Trichomegaly is defined as changes in eyelashes characteristics. In ophthalmology, the condition is commonly seen in glaucomatous patients receiving prostaglandin analogues eyedrops. In this report, we describe a rarely reported condition of a single eyelash changes of a 64 years old female patient on beta-blocker eye drops only with a single slightly less pigmented and extremely long eyelash at her left upper eyelid with no other associated changes in eyelid first noticed two weeks prior to presentation. The condition is medically unreported but once, as many practitioners consider it insignificant though whether it has other associations yet to be known.
Trichomegaly is a condition where eyelashes are increased either in length, curling, thickness, pigmentation or any combination of them. Causes of the condition includes congenital, pharmacological or acquired disorders. In ophthalmology practice is a very common finding with patients on treatment of glaucoma using prostaglandin analogues. All the previous causes generally are associated with generalized trichomegaly, in this report we present a rare case of a single eyelash changes .
A 64-years old female patient on a regular follow up for monitoring intraocular pressure. Her intraocular pressure is being controlled by beta – blockers eye drops only since she was diagnosed year and a half ago. She was diagnosed with
diabetes mellitus type II eight months ago and receiving oral anti-glycemic treatment (Metformin) on her last follow up, the patient complained of a long lash shadowing the vision of her left eye first noticed two weeks earlier.
Examination of the patient showed normal eye-lashes pattern except for a single long eye lash of the upper left eyelid measuring about 3.5cm in length (Figure 1-3). The lash was slightly less pigmented than the adjacent lashes. With normal skin of eye lid margin and no visible lesions or skin changes. Other ophthalmological examination findings were unremarkable. Further history details were collected regarding similar condition in her family, any newly introduce systemic or local medications, use of new cosmetic materials or irritants, all were absent.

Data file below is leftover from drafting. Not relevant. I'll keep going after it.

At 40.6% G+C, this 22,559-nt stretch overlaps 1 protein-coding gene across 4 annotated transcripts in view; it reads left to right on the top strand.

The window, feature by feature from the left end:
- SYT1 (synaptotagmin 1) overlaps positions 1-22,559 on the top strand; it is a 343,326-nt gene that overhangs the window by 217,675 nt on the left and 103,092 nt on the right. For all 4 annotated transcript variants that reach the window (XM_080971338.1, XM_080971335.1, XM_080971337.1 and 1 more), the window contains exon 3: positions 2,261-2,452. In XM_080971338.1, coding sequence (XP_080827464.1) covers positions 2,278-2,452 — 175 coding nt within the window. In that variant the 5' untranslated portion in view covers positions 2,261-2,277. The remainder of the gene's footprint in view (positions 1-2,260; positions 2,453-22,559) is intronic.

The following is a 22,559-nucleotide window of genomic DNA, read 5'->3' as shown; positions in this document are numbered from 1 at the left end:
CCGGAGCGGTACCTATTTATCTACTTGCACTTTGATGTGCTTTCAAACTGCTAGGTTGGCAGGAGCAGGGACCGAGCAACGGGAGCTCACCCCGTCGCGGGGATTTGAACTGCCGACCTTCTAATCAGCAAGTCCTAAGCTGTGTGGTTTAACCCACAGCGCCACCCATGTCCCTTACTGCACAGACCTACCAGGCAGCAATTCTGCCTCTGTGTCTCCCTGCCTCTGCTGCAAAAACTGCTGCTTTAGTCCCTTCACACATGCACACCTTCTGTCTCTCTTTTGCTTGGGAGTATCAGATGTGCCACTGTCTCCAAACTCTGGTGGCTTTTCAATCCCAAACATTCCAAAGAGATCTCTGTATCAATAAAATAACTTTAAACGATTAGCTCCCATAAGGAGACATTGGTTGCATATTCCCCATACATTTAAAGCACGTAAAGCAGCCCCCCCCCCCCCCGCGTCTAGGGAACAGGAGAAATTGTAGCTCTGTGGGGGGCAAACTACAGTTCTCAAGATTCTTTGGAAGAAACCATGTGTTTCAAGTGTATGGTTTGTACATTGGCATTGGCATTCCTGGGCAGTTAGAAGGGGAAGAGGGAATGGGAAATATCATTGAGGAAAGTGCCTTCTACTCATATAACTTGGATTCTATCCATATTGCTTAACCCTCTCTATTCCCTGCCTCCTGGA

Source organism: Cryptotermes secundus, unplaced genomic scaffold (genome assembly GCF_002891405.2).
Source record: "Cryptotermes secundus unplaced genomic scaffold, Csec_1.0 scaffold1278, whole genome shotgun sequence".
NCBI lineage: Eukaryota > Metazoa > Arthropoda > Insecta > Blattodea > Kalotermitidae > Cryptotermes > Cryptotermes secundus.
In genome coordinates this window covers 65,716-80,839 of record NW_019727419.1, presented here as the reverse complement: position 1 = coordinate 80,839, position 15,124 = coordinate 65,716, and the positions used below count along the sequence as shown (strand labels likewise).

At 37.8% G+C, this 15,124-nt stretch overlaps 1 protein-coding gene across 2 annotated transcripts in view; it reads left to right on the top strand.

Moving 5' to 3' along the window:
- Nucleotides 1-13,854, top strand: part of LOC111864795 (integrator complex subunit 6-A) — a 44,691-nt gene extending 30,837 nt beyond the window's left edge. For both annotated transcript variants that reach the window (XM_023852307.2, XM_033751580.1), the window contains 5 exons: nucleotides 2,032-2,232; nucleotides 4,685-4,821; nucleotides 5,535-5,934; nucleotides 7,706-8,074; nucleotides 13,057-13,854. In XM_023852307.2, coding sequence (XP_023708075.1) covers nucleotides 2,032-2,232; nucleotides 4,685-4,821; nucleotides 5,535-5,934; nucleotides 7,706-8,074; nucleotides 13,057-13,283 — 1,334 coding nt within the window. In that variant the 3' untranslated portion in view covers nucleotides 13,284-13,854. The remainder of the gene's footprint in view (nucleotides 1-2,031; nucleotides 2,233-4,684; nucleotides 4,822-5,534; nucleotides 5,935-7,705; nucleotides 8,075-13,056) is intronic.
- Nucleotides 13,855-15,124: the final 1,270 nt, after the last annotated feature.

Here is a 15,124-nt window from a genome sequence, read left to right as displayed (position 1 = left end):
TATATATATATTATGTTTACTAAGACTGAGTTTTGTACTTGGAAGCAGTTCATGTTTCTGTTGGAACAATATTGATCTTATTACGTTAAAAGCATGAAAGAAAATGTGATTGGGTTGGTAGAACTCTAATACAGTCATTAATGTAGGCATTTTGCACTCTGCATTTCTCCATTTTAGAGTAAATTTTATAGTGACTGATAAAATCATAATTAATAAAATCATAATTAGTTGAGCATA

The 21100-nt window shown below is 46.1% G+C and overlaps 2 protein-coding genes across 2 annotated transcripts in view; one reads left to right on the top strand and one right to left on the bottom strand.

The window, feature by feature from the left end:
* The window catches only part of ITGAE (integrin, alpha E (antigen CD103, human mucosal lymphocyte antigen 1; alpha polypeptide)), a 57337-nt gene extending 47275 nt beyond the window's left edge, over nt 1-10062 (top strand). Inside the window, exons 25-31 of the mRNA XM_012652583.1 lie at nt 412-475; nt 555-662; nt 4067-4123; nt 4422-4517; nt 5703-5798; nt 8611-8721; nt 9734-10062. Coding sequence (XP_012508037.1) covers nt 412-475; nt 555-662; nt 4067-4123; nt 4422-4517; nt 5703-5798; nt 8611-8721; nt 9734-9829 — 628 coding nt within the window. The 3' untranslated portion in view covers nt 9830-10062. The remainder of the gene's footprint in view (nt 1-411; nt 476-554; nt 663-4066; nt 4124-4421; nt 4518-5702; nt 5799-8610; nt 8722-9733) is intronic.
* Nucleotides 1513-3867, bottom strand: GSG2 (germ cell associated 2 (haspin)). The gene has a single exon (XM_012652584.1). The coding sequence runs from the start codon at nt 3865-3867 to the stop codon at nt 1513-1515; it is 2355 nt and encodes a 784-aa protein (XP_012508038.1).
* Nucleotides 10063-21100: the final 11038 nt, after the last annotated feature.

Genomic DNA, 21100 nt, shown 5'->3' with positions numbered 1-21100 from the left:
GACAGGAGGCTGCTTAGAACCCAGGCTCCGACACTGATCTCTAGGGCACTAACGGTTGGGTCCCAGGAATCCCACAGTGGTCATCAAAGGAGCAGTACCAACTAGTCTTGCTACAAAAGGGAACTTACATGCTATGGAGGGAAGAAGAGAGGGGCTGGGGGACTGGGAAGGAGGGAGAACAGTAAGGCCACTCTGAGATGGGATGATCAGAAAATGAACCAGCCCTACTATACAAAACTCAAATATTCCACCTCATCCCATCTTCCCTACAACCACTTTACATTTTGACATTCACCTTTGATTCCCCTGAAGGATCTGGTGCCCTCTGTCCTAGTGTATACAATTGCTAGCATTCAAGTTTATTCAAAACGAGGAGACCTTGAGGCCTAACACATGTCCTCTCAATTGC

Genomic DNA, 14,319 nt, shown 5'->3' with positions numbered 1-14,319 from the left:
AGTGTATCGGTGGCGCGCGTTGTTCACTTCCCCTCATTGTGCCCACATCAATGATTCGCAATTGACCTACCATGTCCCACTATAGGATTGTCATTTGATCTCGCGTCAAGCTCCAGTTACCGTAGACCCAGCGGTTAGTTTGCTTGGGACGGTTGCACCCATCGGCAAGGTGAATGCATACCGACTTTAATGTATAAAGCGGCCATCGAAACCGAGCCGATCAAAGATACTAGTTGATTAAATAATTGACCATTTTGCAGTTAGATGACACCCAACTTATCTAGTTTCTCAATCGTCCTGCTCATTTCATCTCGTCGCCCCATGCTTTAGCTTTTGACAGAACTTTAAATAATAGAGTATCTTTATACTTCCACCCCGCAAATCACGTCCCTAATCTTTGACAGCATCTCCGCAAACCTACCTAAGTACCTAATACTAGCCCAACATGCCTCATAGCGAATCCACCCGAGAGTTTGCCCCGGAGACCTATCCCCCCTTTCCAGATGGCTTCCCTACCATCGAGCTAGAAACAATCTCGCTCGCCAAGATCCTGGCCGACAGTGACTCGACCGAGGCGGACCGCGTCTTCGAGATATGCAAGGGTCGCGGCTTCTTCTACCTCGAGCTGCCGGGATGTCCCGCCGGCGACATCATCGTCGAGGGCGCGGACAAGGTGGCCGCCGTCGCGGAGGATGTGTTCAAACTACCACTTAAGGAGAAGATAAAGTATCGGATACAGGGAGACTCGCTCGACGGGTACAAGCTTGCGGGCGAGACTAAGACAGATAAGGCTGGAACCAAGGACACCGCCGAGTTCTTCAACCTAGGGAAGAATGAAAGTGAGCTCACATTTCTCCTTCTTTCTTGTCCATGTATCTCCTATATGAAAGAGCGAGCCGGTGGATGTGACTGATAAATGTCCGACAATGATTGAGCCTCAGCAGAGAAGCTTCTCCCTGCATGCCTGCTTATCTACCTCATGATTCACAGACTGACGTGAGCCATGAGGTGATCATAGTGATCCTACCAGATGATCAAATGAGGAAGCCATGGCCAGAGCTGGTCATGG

Changes in eyelashes length, pigmentation or curling is
widely described in multiple conditions. Looking back at previous
literature one can easily find multiple sources discussing
trichomegaly causes. It is either:
a) Congenital as in Oliver-McFarlane syndrome and
Cornelia de Lange syndrome.
b) Acquired conditions associated with eyelash
trichomegaly as in alopecia areata and connective tissue
c) As a side effect of medications as topical prostaglandin
analogues and epidermal growth factor receptors .
However, none of the previous causes have been reported with
a single isolated eyelash changes in fact they affect the whole row
of eyelashes equally and a more specified search only resulted in
one case report presenting a young 9-year-old girl similar to our
patient with no known possible cause or causative agent .
On the other hand, public online search was more fruitful
and yielded multiple results regarding similar conditions on nonmedical
video streaming or forum sites and Q & A web pages
In conclusion, the case in hand might be regarded rare
considering that similar cases are rarely reported though this is
just the tip of ice-berg as the public reported significantly bigger
number of cases to be considered rare. This might be due to the
fact that many ophthalmologists or dermatologist would consider
it an insignificant finding due to lack of associated alarming history
or diseases. Whether this sign is related to a specific condition is
yet to be known.